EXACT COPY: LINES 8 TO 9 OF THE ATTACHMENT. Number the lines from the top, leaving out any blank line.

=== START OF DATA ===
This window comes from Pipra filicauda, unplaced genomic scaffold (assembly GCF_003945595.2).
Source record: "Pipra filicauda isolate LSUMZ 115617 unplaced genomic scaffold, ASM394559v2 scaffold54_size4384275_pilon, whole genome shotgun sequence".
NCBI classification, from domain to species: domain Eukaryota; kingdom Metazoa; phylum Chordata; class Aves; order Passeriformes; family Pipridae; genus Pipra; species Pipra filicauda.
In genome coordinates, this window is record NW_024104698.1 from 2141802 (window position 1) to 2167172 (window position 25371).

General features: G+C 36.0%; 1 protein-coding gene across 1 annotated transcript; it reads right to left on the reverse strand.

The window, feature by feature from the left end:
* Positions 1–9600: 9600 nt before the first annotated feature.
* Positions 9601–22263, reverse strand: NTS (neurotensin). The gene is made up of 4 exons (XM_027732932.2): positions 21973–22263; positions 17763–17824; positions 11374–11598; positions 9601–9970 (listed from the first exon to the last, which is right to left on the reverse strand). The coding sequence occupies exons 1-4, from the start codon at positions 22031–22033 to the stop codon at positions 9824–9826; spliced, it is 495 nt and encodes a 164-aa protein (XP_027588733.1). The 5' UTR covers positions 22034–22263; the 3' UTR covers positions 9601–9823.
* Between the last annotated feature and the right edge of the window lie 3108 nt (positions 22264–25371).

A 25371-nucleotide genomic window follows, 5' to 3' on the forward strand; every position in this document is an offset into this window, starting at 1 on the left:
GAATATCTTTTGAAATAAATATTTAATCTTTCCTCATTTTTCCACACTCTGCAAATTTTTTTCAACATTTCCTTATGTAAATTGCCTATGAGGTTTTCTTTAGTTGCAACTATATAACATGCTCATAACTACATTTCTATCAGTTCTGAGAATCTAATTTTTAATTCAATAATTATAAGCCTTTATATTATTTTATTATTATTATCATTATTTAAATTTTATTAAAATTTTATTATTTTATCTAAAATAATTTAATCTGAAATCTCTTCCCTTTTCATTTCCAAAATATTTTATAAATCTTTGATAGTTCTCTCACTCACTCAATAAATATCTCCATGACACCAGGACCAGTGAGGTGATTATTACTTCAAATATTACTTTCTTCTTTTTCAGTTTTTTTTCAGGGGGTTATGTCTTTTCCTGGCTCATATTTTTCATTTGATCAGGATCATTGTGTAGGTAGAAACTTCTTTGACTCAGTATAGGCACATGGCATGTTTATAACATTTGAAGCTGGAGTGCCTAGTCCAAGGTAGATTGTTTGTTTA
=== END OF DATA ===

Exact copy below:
* Positions 9601–22263, reverse strand: NTS (neurotensin). The gene is made up of 4 exons (XM_027732932.2): positions 21973–22263; positions 17763–17824; positions 11374–11598; positions 9601–9970 (listed from the first exon to the last, which is right to left on the reverse strand). The coding sequence occupies exons 1-4, from the start codon at positions 22031–22033 to the stop codon at positions 9824–9826; spliced, it is 495 nt and encodes a 164-aa protein (XP_027588733.1). The 5' UTR covers positions 22034–22263; the 3' UTR covers positions 9601–9823.
* Between the last annotated feature and the right edge of the window lie 3108 nt (positions 22264–25371).